It seems like there’s always something out there to fix, something to improve upon, and as a result, I bring you Cutline version 1.03. While it’s not quite as significant an upgrade as version 1.02, version 1.03 does contain a couple of major additions as well as a few cosmetic and under-the-hood changes.
All in all, this is yet another big step for the theme, and just like last time, I’ve gone ahead and compiled a list of the individual changes and the affected files. Oh, except this time, I was a little less reverent and a little more funny 🙂
Version 1.03 Changelog
Numbers one, two, and three in the list below can all be considered major upgrades. One and two were highly requested by users, and number three makes for a great addition to any blog. So, without further ado, here are the changes in Cutline version 1.03:
- 1. Link categories now supported in the sidebar
- Although I was hesitant to do it because the auto-generated code is so poor (my opinion), I went ahead and included link categories in the
sidebar.phpfile. Now, all of your links will be separated and nicely categorized, just like those you see in the sidebar on this site.
- 2. Larger font in the sidebar
- Lots and lots of people had complained, both here and on WordPress.com, about their inability to read some of the sidebar items on certain monitors. The primary gripe was that the text was too small, and that was actually something that I specifically set out to avoid when I created the theme. Apparently I didn’t do a good enough job on the first go-round, so now I’ve made the sidebar fonts a bit larger.
- 3. Support for the Subscribe to Comments plugin
- While this plugin actually works quite well out of the box, a tiny bit of styling is necessary to make it mesh perfectly with Cutline. Two lines of CSS later, you’ve got a perfect implementation of a comment subscription option.
- 4. All (and I do mean all) vertical spacing has been converted into ems instead of pixels
Paragraphs, margins, padding, text sizes, you name it — they’re all consistently sized in ems now, so that the entire site scales seamlessly whenever text is resized. This should have been done in the first place, but I figure it’s better late than never, eh?
Actually, it scaled nicely before, but whitespace was defined in pixels, not ems, and as a result, the whitespace appeared to shrink whenever text was resized. Since I lose sleep at night over things like this, I bit the bullet and changed all vertical pixel references into ems. Take that, neuroticism!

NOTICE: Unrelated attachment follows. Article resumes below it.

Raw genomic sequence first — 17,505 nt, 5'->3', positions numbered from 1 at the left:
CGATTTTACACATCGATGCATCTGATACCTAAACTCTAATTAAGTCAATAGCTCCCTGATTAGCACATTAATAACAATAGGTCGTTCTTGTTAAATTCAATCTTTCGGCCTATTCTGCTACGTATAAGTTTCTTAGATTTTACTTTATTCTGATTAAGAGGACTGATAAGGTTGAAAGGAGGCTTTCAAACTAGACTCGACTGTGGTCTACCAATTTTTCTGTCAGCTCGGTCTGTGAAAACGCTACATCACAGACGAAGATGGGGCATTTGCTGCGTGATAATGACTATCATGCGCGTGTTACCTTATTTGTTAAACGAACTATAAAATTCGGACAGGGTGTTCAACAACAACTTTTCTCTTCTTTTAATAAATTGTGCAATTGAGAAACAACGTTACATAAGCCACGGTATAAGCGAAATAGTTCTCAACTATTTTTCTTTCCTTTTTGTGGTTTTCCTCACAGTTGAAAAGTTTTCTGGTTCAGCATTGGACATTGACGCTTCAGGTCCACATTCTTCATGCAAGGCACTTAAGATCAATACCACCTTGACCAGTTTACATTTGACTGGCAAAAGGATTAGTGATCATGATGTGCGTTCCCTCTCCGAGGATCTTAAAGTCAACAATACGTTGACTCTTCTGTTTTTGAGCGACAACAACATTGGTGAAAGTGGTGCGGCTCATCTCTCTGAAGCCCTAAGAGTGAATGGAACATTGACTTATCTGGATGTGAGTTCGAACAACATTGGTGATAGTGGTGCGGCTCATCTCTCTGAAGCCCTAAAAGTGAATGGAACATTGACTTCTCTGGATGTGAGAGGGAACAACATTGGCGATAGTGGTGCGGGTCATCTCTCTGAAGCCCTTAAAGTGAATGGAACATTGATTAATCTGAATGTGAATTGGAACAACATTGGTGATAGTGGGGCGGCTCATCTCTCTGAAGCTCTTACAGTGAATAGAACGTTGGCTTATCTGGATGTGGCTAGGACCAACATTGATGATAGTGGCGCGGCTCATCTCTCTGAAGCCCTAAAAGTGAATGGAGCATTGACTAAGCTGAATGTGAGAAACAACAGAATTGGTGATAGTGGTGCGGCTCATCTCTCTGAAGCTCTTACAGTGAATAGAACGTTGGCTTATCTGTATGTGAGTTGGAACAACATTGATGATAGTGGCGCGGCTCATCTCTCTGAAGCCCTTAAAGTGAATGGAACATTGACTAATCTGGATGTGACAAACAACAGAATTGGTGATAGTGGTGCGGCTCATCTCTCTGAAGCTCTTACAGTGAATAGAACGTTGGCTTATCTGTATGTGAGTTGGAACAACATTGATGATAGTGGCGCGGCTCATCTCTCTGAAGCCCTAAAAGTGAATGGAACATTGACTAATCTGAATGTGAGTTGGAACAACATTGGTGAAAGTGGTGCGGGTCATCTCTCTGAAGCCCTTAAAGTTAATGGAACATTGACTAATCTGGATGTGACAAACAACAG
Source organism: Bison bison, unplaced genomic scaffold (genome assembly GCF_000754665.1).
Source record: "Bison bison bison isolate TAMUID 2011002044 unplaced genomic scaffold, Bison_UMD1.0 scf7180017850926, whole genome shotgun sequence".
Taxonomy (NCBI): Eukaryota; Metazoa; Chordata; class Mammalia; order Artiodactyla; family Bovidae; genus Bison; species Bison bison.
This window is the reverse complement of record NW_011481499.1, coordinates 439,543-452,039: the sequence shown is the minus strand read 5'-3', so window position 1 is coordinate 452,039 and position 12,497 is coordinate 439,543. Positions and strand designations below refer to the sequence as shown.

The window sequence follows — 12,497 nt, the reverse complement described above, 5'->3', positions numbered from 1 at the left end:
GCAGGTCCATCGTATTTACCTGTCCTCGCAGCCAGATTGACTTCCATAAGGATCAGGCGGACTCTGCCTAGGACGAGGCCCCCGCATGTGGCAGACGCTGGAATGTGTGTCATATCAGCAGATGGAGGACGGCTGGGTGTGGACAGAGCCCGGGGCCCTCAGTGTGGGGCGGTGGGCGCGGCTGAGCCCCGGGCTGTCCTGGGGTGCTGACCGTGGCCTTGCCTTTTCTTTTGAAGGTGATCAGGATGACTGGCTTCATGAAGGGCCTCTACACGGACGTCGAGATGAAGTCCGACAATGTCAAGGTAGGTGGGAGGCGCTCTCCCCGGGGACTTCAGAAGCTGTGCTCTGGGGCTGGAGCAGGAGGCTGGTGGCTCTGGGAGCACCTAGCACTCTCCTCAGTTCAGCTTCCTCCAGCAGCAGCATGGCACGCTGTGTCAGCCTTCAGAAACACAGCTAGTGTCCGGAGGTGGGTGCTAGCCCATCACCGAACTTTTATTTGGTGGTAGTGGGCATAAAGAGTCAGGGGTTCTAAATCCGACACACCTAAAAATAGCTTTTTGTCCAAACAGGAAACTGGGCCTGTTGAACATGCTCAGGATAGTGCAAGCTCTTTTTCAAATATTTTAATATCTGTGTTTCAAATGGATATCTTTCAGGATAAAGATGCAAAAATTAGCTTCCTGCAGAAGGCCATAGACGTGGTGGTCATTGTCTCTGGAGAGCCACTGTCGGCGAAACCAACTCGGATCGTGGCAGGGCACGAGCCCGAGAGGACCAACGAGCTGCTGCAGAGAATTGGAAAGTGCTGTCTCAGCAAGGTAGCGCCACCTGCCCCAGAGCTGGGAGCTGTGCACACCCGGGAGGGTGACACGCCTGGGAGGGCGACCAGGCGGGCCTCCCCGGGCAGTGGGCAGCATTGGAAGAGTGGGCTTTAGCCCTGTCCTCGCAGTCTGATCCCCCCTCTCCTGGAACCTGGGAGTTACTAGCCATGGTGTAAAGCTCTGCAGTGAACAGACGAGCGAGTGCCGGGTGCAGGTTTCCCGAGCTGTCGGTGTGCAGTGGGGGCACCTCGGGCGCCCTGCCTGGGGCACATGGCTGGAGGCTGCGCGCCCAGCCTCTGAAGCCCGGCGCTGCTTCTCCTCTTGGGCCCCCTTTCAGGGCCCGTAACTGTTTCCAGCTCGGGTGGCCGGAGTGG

- 5. Line heights in the posts have been changed from 1.7em to
- Maybe it’s because I’ve been looking at the theme for so long, or maybe it’s because I’ve been reading too many books on typography…but the bottom line is that I felt as though the line height in the content area was just a tiny bit too large. So, I dropped the height a twentieth of an em, and the difference, although subtle, pleases me greatly. Y tu?
- 6. Vertical spacing after titles in definition lists
- Many of you may not even be aware of what a definition list is, but either way, I’m sure you’ll be happy to know that I’ve allowed for more vertical spacing after
<dt>items. Now, definition lists are cleaner and more legible than ever before! In fact, this entire changelog is one big definition list. Looks good, no?
- 7. Unnecessary XHTML removed from
- I found some lame code lying around inside the
comments.phpfile, so I got out my nuker and, well, nuked it.
- 8. (Some) unnecessary CSS removed from
- Ummm, yeah. Same story as number 7 above. Used the nuker.
Only three core theme files have changed for this release —
If you haven’t made any changes to your theme files, then you have nothing to worry about. Just overwrite them all and have a good day.
If you’ve changed your header images, don’t overwrite the images folder within the Cutline directory! Don’t do it! Stop already!
If you’ve made changes to your
style.css file, you’re kind of up a creek here. A lot has changed in various places, so I think it’s probably best if you just try and move your major changes over to this new CSS file.
Very soon, I’ll be releasing a special CSS file that you can use to handle personal changes to the theme. This way, whenever there’s an upgrade, your changes will go unaffected.
If you’ve got the moxie, you can go ahead and do this on your own by creating a new CSS file — say,
my_styles.css — and then including a second stylesheet reference in
header.php. You’d need to add this reference inside the
<head> tags, and it would look something like this:
<link rel="stylesheet" href="<?php bloginfo('template_url'); ?>/my_styles.css" type="text/css" media="screen" />
Now go forth, and be more functional than you were one version ago.